MARY ANN PAINE'S PAINTING OF NORTHFIELD
Mary Ann Weeks was born in the last year of the eighteen century to Ezra Weeks and his wife of New York City. Her father was a successful architect and a member of the New York Academy of Fine Arts. Mary Anne received a good education for a lady of her social class, studying art, literature, and "some sciences". In her late twenties, she married Martyn Paine, eldest son of Elijah Paine, prosperous owner of a woolen mill in Northfield. Martyn had received a medical degree from Harvard, practiced medicine in Montreal and then in New York City, where he became a distinguished physician and professor of medicine. He was involved in establishing the University Medical College, helped repeal a law forbidding dissection of human corpses, and published numerous articles and books on medical topics. Mary Ann employed her artistic talents by painting botanical illustrations for husband's medical lectures and writings, such as his text Materia Medica and Therapeutics.
The Paines spent summers in Vermont and Maine. It was probably on a visit to her husband's family in 1837 that Mary Ann painted this view of Northfield, which now hangs above the fireplace in the south reading room of the library. The red building at left center in the painting is the textile mill built by Mary Ann's father-in-law, Elijah around 1812 for the stupendous sum of $40,000. Elijah owned a lot of sheep to supply wool, and the mill was a shrewd investment since war with Great Britain cut off the importation of woolen goods. The mill was powered by a log dam beyond the bridge crossing the Dog River, which flows through Northfield. The nearest white building on the right bank of the river is the Northfield House, a hotel erected in 1836 by Charles Paine, Mary Ann's brother-in-law. The church at the far right is the Paine Meeting House, which Elijah built in 1836. Decades later the meeting house was cut in half and jacked up: a middle section was added and a hall was inserted beneath the structure, which today is the United Church.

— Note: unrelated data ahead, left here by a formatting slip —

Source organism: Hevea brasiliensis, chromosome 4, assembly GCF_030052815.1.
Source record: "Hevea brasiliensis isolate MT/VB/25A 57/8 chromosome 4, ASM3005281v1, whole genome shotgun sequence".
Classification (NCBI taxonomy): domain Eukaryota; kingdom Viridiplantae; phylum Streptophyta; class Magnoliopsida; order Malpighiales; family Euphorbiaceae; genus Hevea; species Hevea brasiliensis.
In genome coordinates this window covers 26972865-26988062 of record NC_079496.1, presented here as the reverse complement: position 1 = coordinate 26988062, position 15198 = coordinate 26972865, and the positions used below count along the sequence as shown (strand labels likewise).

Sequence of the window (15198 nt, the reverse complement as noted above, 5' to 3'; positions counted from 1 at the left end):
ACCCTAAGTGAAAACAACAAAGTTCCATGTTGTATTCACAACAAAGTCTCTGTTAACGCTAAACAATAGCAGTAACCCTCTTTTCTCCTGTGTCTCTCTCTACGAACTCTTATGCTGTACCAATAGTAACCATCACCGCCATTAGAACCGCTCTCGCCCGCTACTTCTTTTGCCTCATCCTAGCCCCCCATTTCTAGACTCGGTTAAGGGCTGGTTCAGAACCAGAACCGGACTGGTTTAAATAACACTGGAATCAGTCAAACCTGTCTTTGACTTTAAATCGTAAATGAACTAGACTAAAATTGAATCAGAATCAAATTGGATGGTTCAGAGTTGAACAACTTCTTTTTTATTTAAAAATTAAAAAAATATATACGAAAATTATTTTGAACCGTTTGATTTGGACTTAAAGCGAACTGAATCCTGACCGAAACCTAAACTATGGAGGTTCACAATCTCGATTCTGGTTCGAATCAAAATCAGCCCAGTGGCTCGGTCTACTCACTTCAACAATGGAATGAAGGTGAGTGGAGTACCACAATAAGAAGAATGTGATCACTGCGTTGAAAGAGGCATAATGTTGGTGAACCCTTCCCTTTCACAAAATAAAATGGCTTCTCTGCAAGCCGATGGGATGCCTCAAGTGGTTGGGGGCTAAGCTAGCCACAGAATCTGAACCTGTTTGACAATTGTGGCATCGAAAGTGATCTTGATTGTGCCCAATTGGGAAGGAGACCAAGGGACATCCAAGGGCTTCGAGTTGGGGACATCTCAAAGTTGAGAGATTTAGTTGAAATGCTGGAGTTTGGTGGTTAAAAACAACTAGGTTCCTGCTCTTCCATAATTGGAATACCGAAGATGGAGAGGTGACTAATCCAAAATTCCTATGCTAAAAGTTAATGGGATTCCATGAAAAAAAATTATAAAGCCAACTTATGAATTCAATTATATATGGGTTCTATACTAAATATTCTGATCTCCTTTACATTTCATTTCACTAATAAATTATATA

Mary Ann's painting of Northfield hung in the "Ladies Parlor" of the Northfield House for many years and then was owned by various residents of the town until eventually it was donated to the library. In 1977, the badly darkened painting was restored by Tom Clark of Perkinsville, Vermont.
In 1850 the Paines vacationed with their son, Robert Troup Paine, in Wells Beach, Maine, where Mary Ann continued to pursue her interest in painting. (Wells Beach is still a favorite vacation spot for Northfield folks today.) A short while later, Mary Ann and Martyn endured a heavy blow when their son, a medical student at Harvard, died. Mary Ann, in chronic ill health during much of her adult life, did not long outlive her son, dying in 1852 of "congestion of the brain." Her husband Martyn lived to be 83, dying in 1877.
The undated drawing of Mary Ann Paine is inscribed "Your ever affectionate Mother Mary Ann Paine."
Valuable sources of information on the history of Northfield, Vermont are Julia W. McIntire, Green Mountain Heritage: The Chronicle of Northfield, Vermont, Canaan, NH: Phoenix Publishing, c. 1974, and Julia W. McIntire and Richard L. Cleveland, Picture Northfield: A Photographic Study, Northfield, VT: Northfield Historical Society, c. 1985. See also "Voices from the Past," compiled by Sally Pedley of the Northfield Historical Society in The Northfield News, 21 May 2009, p4.top of page